CHARLESTON – The state Supreme Court has affirmed the Kanawha County Tax Assessor’s valuation of 79 condominiums at Country Club Village Apartments, ruling that Pope Properties failed in its bid to have the valuations lowered by approximately $20,000 a unit.

Justice Menis E. Ketchum delivered the opinion of the Court, filed February 6.

The complex that the condominiums are part of, Country Club Village Apartments, was constructed in 1979 and includes 102 condominiums, 79 of which were purchased by Pope Properties in the early 1990s. Pope Properties has operated its condominiums, consisting of 16 one-bedroom units and 63 two-bedroom units, as income-producing rental property.

At no time have the 79 units been owner-occupied or held out for sale. Through the years, the assessor has valued the 79 units individually as Class III property. The rest of the condominiums in the complex, not belonging to Pope Properties, are owner-occupied and are valued as Class II units, according to the opinion.

The Class II units are classified as residential property. The Class III units are subjected to higher tax assessments than the Class II units.

After Pope Properties received a substantially higher assessment of the value of the condos for the 2011 tax year than for the previous year, Pope Properties filed an application for relief before the County Commission of Kanawha County, which sat as the Board of Equalization and Review.

The board conducted an evidentiary hearing in which Joseph Pope, a manager of Pope Properties, testified that for commercial lending purposes the assessor should use the “income approach” to valuation of the condos rather than the” market approach” that had been used.

The income approach is based on the amount of money that the property brings in whereas the market approach is the potential value of the property if it were sold.

Pope Properties called Stephen A. Holmes, a certified real estate appraiser who testified that the units were commercial property which should be valued using the income approach rather than the market approach.

Chief Deputy Assessor Stephen Duffield testified, however, that the condos were not commercial property when viewed as separate units rented to individuals. Regardless, he stated, the market date approach was the appropriate method to use in valuing the units since three recent comparable sales used by the Assessor were within the same condominium complex.

The Board of Equalization and Review upheld the assessor’s valuation of the 79 units. The decision held that Pope Properties failed to prove by clear and convincing evidence (1) that the assessor abused her discretion in using the market data approach or (2) that the valuation of the units was incorrect.

Pope Properties appealed to the Circuit Court of Kanawha County and the circuit court affirmed the decision of the county commission sitting as the Board of Equalization and Review. Pope Properties then appealed to the state’s highest court.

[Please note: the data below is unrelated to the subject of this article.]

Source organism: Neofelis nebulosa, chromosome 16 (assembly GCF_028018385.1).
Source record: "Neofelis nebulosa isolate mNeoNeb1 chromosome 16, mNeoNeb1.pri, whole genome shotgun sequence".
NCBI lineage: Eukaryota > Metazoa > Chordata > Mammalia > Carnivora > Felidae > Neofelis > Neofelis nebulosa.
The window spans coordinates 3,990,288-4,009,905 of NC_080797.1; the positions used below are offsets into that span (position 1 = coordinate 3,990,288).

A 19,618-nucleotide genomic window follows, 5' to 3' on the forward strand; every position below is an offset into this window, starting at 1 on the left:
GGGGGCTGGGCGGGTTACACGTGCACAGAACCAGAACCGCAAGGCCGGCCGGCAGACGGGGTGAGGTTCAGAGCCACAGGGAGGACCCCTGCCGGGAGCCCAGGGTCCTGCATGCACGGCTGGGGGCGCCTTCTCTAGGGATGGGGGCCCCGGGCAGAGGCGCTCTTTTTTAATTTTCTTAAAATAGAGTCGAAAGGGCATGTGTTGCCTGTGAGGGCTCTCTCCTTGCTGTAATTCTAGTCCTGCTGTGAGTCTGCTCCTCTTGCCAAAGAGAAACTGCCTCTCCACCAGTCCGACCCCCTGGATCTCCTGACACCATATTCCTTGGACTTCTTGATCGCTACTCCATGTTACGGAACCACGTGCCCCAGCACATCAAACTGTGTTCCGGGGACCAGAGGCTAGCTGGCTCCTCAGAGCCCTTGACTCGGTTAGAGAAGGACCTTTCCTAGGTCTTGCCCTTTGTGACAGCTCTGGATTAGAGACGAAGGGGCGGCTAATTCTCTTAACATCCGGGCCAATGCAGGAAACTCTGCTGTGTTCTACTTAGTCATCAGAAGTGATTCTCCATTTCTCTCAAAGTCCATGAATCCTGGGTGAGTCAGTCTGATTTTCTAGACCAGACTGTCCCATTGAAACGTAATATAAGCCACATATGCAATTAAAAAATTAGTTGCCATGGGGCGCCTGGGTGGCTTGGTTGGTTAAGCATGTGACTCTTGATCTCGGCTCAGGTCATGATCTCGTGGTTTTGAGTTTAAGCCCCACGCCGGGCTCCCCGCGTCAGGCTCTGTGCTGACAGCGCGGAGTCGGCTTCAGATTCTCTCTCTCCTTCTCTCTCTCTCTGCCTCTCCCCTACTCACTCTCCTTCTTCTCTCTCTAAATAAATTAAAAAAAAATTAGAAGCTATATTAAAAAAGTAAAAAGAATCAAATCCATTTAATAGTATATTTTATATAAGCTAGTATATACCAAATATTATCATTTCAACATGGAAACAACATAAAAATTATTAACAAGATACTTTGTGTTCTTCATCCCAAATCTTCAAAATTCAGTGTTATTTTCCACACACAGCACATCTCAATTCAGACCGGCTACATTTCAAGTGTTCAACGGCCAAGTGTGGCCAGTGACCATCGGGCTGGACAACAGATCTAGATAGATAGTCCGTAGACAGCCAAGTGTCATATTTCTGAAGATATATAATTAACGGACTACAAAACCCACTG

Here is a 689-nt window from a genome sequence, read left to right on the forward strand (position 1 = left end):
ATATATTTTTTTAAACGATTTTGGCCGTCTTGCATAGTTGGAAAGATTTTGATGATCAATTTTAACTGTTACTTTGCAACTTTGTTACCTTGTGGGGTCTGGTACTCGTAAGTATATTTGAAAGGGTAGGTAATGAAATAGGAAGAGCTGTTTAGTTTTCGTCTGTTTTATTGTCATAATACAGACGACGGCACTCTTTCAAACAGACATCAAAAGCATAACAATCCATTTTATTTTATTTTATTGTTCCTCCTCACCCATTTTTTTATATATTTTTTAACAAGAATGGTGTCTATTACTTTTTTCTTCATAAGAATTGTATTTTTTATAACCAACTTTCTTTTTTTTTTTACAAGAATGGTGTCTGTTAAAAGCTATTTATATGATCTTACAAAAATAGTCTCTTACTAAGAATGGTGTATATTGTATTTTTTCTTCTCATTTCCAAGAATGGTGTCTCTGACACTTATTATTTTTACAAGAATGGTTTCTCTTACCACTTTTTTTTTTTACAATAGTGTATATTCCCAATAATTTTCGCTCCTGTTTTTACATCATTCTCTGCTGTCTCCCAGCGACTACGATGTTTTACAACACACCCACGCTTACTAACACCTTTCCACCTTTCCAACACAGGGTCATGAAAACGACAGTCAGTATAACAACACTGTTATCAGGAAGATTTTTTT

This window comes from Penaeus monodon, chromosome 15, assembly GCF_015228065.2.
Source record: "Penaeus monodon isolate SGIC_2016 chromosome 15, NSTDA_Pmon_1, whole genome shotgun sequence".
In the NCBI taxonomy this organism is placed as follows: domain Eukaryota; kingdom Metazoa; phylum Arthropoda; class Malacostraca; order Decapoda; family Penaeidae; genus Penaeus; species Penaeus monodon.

“This case is before this Court upon the appeal of Pope Properties/Charleston Limited Liability Company from the September 20, 2011, order of the Circuit Court of Kanawha County which affirmed the decision of the County Commission of Kanawha County sitting as the Board of Equalization and Review,” Ketchum wrote.

“At issue is the valuation and corresponding tax assessment of Pope Properties’ 79 condominium units located in a complex known as Country Club Village Apartments. The Board of Equalization and Review upheld the determination of the Assessor that for ad valorem tax purposes for 2011, the 79 units should be valued as follows: $63,700 for each of Pope Properties’ 16 one-bedroom units and $70,000 for each of its 63 two-bedroom units.

“Pope Properties contends that the valuations of the Assessor are incorrect and that, instead, the 79 units should be valued at $42,000 for each of the 16 one-bedroom units and $49,000 for each of the 63 two-bedroom units.

“The underlying disagreement between Pope Properties and the Assessor concerns the Assessor’s use of the market data (comparable sales) approach in determining the value of the units, rather than the income approach to valuation advocated by Pope Properties.”

“Upon careful review of the record-appendix, the briefs and argument of the parties, and relevant authorities, this Court is of the opinion that Pope Properties has failed to establish that the Assessor was erroneous by clear and convincing evidence.

“[T]he Assessor was mistaken in concluding that the 79 units, considered individually, were non-commercial in nature, that conclusion did not affect the validity of the Assessor’s choice, or manner of application, of the market data approach in this case. Accordingly, the September 20, 2011, order of the circuit court is affirmed.”




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